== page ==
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Gail Carriger at Bookfest in Red Pedal Pushers with Black and White


Barnes & Noble and their teen book fest this last weekend. It was pretty last minute and I agreed to do a thing because I happen to already be in the area for a morning event, so I figured it was no big deal to hop over.

Gail Carriger at Bookfest in Red Pedal Pushers with Black and White
photo taken by Maude Lynne @the_maude_lynne

Sorry this is the only picture anyone posted of my outfit as I forgot, as always, to take any myself.

I'm wearing a fitted button up black and white striped blouse (yes it goes over the Rack without a gap, it's one of those magic ones).  I got it years ago, likely from Nordstrom Rack. But I've no ready source of good button downs for girls with a large Rack, aside from going custom on eShakti. Recommendations welcome. The sleeves on this one are a little tight but because the rest fits so well and it's vertical stripes I can't get rid of it.

I've paired it with high wasted red cotton pedal pushers (similar $50), black and white Via Spiga wingtip spectator peep toes pumps (similar $60), black vintage leather gloves (similar $30), and a little red headband (similar $10), and red bead necklace and earring set (similar $20).

I'm never sure about pedal pushers, but I like having a few pairs of trousers about, just to remind myself that my legs do, in fact, go all the way up.

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In Which Gail Carriger Gets Four Outfits Out of Two

Packing for Germany I had to keep things small as I was spending 5 days traveling after my Frankfurt work events. So I tried to make it for my three days at the book fair with only two formal outfits and lost of modular action.

In Which Gail Carriger Gets Four Outfits Out of Two

Frankfurt has no fashion, just suits. Although our hotel was very swanky.

In Which Gail Carriger Gets Four Outfits Out of Two

All the hotels I stayed at had this odd thing where the only bedding you get is a duvet. And duvet is a terribly dignified term for the item in questions. The AB and I took to referring to them as people tablecloths, since that was about what they covered.


But you don't care about beds in Germany, Fashionable Reader, you care about clothes in Germany!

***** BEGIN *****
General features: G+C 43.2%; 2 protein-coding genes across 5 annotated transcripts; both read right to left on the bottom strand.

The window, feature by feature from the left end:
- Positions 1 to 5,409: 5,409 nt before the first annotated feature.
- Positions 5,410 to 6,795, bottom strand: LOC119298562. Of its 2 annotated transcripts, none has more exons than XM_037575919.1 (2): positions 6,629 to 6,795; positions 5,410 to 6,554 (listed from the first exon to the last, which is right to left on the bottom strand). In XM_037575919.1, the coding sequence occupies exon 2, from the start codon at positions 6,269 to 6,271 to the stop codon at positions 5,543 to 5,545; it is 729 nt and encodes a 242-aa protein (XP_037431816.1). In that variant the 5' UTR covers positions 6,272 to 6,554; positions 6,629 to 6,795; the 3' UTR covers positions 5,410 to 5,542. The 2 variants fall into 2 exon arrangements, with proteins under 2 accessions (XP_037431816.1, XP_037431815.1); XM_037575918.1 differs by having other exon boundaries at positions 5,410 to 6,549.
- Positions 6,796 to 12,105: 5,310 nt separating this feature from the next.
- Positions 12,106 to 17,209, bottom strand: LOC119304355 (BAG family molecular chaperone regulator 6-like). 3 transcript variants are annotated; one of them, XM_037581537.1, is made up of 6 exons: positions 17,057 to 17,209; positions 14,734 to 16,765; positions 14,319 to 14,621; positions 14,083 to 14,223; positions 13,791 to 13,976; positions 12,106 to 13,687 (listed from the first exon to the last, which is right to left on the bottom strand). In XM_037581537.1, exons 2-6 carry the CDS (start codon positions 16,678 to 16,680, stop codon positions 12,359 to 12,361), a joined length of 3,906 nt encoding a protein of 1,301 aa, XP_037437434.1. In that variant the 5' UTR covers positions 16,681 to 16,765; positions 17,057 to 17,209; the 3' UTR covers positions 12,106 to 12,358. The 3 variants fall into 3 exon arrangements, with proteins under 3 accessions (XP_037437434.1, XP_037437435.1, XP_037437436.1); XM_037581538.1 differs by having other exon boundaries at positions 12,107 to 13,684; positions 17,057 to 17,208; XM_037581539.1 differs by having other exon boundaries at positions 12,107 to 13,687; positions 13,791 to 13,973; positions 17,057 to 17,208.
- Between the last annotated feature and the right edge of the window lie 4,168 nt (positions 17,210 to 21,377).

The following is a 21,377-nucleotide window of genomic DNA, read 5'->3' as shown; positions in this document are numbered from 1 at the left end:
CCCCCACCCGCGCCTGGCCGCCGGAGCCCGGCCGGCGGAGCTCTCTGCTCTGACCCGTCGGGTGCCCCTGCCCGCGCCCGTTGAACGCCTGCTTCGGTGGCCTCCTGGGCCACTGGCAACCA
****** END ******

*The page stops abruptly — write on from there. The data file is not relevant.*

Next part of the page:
I took my favorite vintage check suit, which is comprised of a sheath dress and a cropped fitted three quarter sleeve jacket. I can't remember where I got this suit, it's one of the first vintage pieces I ever bought, which makes me thing it probably came from Santa Cruz, most of my earliest stuff did, for about $40.

In Which Gail Carriger Gets Four Outfits Out of Two

I also took my Jessica Wiggle red dress, which is retro knock off but made a nice thick stretch material that travels really well.


In Which Gail Carriger Gets Four Outfits Out of Two
I paid full price for this dress, $96 from 23 Skidio in downtown Campbell, CA. I remember the price exactly because . . . well . . . ouch, but who doesn't need a knock out red dress in their wardrobe?

In Which Gail Carriger Gets Four Outfits Out of Two

To break up the two I also packed my black cardigan with beaded detail that I picked up years ago at Ross for about $15.

Because I was trying to travel light I only allowed myself two pairs of shoes, the Red Miz Mooz that I love so well, comfortable and close-toe (which was good, because it rained in Frankfurt and we walked everywhere) and my black and white wingtips, for everything else.

In Which Gail Carriger Gets Four Outfits Out of TwoIn Which Gail Carriger Gets Four Outfits Out of Two
Miz Mooz from Haight Street boutique, full price, $70, and Black & White Oxford wingtip spectator dance shoes, resoled for walking, $30.

Because it was so cold I also ended up wearing my cape, my scarf, and my long black leather gloves a whole lot. I took two hats, both felt and stuffed the smaller red beret style vintage inside of the larger black cloche, which is modern.

In Which Gail Carriger Gets Four Outfits Out of TwoIn Which Gail Carriger Gets Four Outfits Out of Two
Vintage red hat from Bon Marche Thrift Store in Sonoma, $15, and black Cloche from Target last winter $20.

And this is what I did with the collection . . .


In Which Gail Carriger Gets Four Outfits Out of Two

First day at the fair, for meetings with foriegn editors and high tea. The check suit jacket with the red dress, black & white shoes, and red hat. Long black leather gloves, Crossroads Trading $25, invaluable due to the cold. Vintage typewriter key earrings purchased from and Etsy vendor at a steampunk convention. Mine are the colon and semi-colon on one side, and the question mark and the slash on the other, placed onto special extra-long hooks. I wore them the entire time I was in Germany because my little calculator-like translator kept needing to be reset and the earrings worked perfectly for the tiny button.

In Which Gail Carriger Gets Four Outfits Out of Two In Which Gail Carriger Gets Four Outfits Out of Two

First evening, for visiting with the fans at the pub. Red dress with black cardy, red heals, red hat and long black gloves. I also wore these huge glittery earrings which were very heavy, gift from my sparkly friend Francesca. Story behind those earrings at the pub told only in German . . .

In Which Gail Carriger Gets Four Outfits Out of Two

Second day when I actually visited the fair, I wore the check sheath dress with the black cardy and black hat and black & white shoes ~ for meeting with editors. Paired this with the typewriter earrings, again, and a little multi-metal octopus, a gift from a fan (Sarah Brigdon) at Fencon in its first outing. 


In Which Gail Carriger Gets Four Outfits Out of Two

Because the sweater had so much beading I didn't feel it necessary to wear too much jewelry, but I do always like to octopus touch and a bit of a steampunk element. The hat wasn't the brightest idea, it really messed up my hair, cloches I think I will keep in reserve for bad hair days from here on out.

In Which Gail Carriger Gets Four Outfits Out of Two